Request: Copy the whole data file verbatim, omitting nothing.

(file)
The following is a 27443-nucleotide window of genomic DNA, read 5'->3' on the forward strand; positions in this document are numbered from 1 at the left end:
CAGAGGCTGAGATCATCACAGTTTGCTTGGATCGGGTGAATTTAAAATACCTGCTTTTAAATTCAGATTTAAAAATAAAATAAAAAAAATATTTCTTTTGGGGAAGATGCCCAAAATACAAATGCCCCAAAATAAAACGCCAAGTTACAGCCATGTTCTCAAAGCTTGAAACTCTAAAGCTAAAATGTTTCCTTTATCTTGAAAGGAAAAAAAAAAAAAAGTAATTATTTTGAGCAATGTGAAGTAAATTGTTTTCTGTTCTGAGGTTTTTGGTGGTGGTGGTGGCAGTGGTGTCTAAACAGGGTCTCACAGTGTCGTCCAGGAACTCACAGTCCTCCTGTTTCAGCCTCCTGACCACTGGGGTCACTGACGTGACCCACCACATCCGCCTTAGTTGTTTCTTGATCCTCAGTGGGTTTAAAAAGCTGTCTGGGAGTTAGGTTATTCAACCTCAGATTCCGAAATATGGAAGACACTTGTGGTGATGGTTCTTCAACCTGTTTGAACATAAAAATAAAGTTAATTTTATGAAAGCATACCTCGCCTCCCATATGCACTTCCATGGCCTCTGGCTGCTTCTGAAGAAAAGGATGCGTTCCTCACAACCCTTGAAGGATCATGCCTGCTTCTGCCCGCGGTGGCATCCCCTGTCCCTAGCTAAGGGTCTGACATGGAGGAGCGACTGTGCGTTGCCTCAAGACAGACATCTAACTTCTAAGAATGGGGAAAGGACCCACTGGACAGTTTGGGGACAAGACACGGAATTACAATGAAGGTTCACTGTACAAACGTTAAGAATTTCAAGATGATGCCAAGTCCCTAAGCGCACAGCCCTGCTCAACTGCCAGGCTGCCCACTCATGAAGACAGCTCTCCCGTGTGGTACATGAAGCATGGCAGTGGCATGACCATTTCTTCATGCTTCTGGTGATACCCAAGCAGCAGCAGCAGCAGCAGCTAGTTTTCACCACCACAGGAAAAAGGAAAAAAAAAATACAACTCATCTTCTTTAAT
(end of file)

The following is a 27443-nucleotide window of genomic DNA, read 5'->3' on the forward strand; positions in this document are numbered from 1 at the left end:
CAGAGGCTGAGATCATCACAGTTTGCTTGGATCGGGTGAATTTAAAATACCTGCTTTTAAATTCAGATTTAAAAATAAAATAAAAAAAATATTTCTTTTGGGGAAGATGCCCAAAATACAAATGCCCCAAAATAAAACGCCAAGTTACAGCCATGTTCTCAAAGCTTGAAACTCTAAAGCTAAAATGTTTCCTTTATCTTGAAAGGAAAAAAAAAAAAAAGTAATTATTTTGAGCAATGTGAAGTAAATTGTTTTCTGTTCTGAGGTTTTTGGTGGTGGTGGTGGCAGTGGTGTCTAAACAGGGTCTCACAGTGTCGTCCAGGAACTCACAGTCCTCCTGTTTCAGCCTCCTGACCACTGGGGTCACTGACGTGACCCACCACATCCGCCTTAGTTGTTTCTTGATCCTCAGTGGGTTTAAAAAGCTGTCTGGGAGTTAGGTTATTCAACCTCAGATTCCGAAATATGGAAGACACTTGTGGTGATGGTTCTTCAACCTGTTTGAACATAAAAATAAAGTTAATTTTATGAAAGCATACCTCGCCTCCCATATGCACTTCCATGGCCTCTGGCTGCTTCTGAAGAAAAGGATGCGTTCCTCACAACCCTTGAAGGATCATGCCTGCTTCTGCCCGCGGTGGCATCCCCTGTCCCTAGCTAAGGGTCTGACATGGAGGAGCGACTGTGCGTTGCCTCAAGACAGACATCTAACTTCTAAGAATGGGGAAAGGACCCACTGGACAGTTTGGGGACAAGACACGGAATTACAATGAAGGTTCACTGTACAAACGTTAAGAATTTCAAGATGATGCCAAGTCCCTAAGCGCACAGCCCTGCTCAACTGCCAGGCTGCCCACTCATGAAGACAGCTCTCCCGTGTGGTACATGAAGCATGGCAGTGGCATGACCATTTCTTCATGCTTCTGGTGATACCCAAGCAGCAGCAGCAGCAGCAGCTAGTTTTCACCACCACAGGAAAAAGGAAAAAAAAAATACAACTCATCTTCTTTAAT